Current news on the first photographed British Yelkouan Shearwater (recorded off Berry Head in 2008) is that it is still under consideration by BOURC as a potential first for Britain. However, a significant complication is that many birds from Menorca (Menorcan Shearwater) appear to have plumage and genetic characters that are intermediate between Yelkouan and Balearic Shearwaters — these birds are probably not separable in the field from pure Yelkouan Shearwaters. So can a Yelkouan-type shearwater seen off the UK coast be accepted as a first for Britain without genetic proof of identity? Some insight may be provided by a new article, to be prepared by the SeaWatch SW team, investigating all recent records of Yelkouan-type shearwaters off the Atlantic coast of Europe. In addition, ongoing SeaWatch SW tracking studies of Menorcan Shearwaters will tell us if these birds follow Balearic Shearwaters from Mallorca out into northeast Atlantic waters. Population ratios of Balearic to Menorcan Shearwaters are probably in the region of 100:1, so if all Menorcan Shearwaters follow their neighbours and disperse into the northeast Atlantic during the summer and autumn, then we should indeed expect to see a few of these Yelkouan-type birds around our coasts each year. Interesting times!

Survey already producing large seabird counts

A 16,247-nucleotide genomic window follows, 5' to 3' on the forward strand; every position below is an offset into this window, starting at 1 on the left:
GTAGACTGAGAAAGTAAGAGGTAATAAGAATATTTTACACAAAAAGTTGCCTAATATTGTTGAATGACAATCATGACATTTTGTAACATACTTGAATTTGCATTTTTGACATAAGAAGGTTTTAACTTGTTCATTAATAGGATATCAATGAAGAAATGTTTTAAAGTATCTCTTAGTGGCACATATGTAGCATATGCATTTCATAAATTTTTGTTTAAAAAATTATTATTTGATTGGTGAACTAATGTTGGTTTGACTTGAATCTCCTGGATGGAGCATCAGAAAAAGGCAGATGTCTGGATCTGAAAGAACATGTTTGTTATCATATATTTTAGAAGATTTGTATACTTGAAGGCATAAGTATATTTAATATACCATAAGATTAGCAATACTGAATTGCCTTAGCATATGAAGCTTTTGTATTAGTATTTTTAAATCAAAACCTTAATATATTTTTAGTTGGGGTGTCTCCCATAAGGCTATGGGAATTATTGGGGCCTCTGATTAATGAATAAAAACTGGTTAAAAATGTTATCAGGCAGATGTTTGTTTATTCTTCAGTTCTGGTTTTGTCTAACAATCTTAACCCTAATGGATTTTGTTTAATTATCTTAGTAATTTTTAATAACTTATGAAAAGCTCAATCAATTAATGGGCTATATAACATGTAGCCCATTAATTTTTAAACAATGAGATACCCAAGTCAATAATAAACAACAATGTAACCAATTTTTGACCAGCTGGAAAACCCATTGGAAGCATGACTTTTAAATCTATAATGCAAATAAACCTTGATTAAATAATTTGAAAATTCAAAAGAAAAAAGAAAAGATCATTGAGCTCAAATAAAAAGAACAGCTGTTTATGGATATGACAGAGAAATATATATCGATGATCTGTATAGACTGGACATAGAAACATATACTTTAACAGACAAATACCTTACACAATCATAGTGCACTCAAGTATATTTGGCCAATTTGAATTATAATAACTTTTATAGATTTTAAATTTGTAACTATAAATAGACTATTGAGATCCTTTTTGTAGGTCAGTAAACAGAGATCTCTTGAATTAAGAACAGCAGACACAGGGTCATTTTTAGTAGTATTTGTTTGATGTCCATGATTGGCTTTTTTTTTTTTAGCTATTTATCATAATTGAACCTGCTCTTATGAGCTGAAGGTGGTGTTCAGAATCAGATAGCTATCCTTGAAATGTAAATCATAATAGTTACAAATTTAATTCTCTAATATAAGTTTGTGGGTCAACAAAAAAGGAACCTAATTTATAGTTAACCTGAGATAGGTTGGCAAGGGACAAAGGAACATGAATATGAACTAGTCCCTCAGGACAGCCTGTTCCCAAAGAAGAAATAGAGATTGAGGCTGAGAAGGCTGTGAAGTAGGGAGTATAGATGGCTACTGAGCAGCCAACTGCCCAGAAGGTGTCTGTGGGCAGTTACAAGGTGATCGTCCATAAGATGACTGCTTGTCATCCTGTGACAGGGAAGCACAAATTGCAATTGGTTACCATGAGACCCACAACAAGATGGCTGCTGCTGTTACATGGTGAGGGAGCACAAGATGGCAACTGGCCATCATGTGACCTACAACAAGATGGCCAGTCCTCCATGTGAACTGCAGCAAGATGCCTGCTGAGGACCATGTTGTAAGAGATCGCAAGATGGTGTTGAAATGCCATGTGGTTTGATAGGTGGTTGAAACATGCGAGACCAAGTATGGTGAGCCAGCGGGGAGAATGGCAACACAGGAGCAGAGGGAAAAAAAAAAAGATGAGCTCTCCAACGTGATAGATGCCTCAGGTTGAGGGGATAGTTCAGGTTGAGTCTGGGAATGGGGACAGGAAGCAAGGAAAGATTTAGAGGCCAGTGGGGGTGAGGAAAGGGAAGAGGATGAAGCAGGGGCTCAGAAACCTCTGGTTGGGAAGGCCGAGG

Another key result of the first 17 days of the 2010 SeaWatch SW survey was the large numbers of commoner seabirds seen moving in and out of the western English Channel. The most impressive total was 38,177 Manx Shearwaters, which already exceeds the annual totals of this species from the 2007–09 surveys. In addition, numbers of Guillemot and Kittiwake were higher than in previous years, all pointing towards good feeding conditions in the region — or poor feeding conditions elsewhere. Other highlights included a marked westward dispersal of Mediterranean Gulls, mostly involving fresh juvenile birds. A total of 93 were recorded, with a peak of 18 on 29th July, far exceeding previous totals at this time of year. Other notable sightings included 102 Puffins and 25 Sooty Shearwaters, as well as five Roseate Terns — a scarce bird off southwest Cornwall — a summer-plumaged Great Northern Diver and a couple of lingering juvenile Yellow-legged Gulls. A particularly memorable moment was when two Roseate Terns, a Balearic and several Manx Shearwaters, a Puffin and a Guillemot were all seen in the same field of view! Land birds of note included a couple of regular Choughs, a Little Egret and a good selection of passage waders.